Privatization Still Costs More, Still Delivers Less: CUPE

·2-min read

A new review of public-private partnerships (P3s) has a clear message for decision-makers in Canadian cities and towns: privatization is an expensive and risky move that hurts communities.

The findings are detailed in an updated edition of Asking the right questions: A guide for municipal officials considering P3s, released today by the Canadian Union of Public Employees (CUPE). The update, published eight years after CUPE first launched the popular resource, draws on new research and examples to update and expand its findings.

Asking the right questions challenges the claims made by advocates of P3s, documenting the many ways that P3s are poor public policy. "We see time and time again why P3s are expensive and unaccountable," said CUPE National President Mark Hancock. "They diminish the quality of services for the public, and they hurt jobs and our communities."

The updated guide also looks at the impact of the federal government’s Canada Infrastructure Bank (CIB). The CIB brokers privatization deals, including P3s, for water, transportation, energy, transit and broadband projects.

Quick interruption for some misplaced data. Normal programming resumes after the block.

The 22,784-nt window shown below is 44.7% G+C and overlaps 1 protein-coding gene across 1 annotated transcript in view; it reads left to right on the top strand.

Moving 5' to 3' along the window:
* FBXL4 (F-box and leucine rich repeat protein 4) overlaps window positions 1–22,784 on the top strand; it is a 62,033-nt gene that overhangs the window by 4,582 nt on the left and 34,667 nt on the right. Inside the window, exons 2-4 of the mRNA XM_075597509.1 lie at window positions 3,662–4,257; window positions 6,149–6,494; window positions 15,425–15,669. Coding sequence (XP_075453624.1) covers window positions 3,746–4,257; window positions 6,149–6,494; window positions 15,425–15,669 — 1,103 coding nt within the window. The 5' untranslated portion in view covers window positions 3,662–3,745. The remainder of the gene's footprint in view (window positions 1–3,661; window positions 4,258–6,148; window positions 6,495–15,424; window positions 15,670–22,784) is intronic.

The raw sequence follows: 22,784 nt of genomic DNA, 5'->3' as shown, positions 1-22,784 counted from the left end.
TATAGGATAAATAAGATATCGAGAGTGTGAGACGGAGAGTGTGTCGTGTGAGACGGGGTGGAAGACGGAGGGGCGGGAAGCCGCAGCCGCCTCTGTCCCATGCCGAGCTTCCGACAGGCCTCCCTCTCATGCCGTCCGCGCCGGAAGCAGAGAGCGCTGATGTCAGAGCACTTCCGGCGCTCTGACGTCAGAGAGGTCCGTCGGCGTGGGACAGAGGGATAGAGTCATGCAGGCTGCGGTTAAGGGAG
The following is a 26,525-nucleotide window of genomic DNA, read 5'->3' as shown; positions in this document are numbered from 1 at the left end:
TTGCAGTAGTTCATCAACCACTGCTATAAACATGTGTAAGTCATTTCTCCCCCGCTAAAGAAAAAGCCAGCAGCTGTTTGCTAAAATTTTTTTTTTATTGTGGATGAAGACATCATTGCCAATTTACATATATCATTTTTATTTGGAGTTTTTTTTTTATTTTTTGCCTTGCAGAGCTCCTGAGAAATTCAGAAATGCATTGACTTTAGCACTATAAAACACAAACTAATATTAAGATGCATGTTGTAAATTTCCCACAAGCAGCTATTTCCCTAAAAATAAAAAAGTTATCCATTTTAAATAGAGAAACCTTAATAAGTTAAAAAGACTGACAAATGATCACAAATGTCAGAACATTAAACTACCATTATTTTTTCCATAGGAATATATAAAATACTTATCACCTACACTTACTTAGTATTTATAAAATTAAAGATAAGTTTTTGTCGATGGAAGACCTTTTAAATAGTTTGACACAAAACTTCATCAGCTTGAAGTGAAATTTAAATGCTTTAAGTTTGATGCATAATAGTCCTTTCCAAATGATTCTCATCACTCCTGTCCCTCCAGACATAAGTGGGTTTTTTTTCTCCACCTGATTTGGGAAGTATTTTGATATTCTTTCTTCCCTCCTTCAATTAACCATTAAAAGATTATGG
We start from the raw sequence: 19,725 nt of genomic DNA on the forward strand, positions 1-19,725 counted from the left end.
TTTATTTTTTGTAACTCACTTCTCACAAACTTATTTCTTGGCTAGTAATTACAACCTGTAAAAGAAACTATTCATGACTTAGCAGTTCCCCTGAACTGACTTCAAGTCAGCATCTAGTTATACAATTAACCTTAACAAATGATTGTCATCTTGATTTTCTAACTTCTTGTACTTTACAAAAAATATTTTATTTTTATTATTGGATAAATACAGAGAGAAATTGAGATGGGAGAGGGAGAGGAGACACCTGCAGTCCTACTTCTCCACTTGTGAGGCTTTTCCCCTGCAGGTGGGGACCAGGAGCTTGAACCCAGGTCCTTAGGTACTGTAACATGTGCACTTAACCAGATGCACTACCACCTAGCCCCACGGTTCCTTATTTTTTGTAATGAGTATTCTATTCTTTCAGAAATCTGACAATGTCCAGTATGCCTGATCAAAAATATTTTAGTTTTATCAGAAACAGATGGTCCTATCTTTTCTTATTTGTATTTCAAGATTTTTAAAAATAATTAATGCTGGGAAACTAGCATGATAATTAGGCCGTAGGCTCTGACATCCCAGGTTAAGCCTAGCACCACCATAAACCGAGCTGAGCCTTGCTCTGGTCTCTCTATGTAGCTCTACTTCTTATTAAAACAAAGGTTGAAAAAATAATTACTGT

The federal government has said the CIB will play a major role in Canada’s economic recovery from the COVID-19 pandemic. The guide reinforces our union’s analysis that privatization won’t boost the economy.

"When we look at all the evidence that points to P3s costing the public more and delivering them less, why should our cities and towns look at anything other than public procurement?" asked CUPE National Secretary-Treasurer Charles Fleury. "It’s clear that the best way forward is for municipalities to abandon P3s and focus on improving project delivery in house."

The second edition of the guide was co-authored by the late John Loxley and his son, researcher Salim Loxley. It was completed just before Dr. Loxley, one of Canada’s leading experts on P3s, died unexpectedly on July 28, 2020.

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Contacts

Hugh Pouliot
Media relations, CUPE
613-818-0067
hpouliot@cupe.ca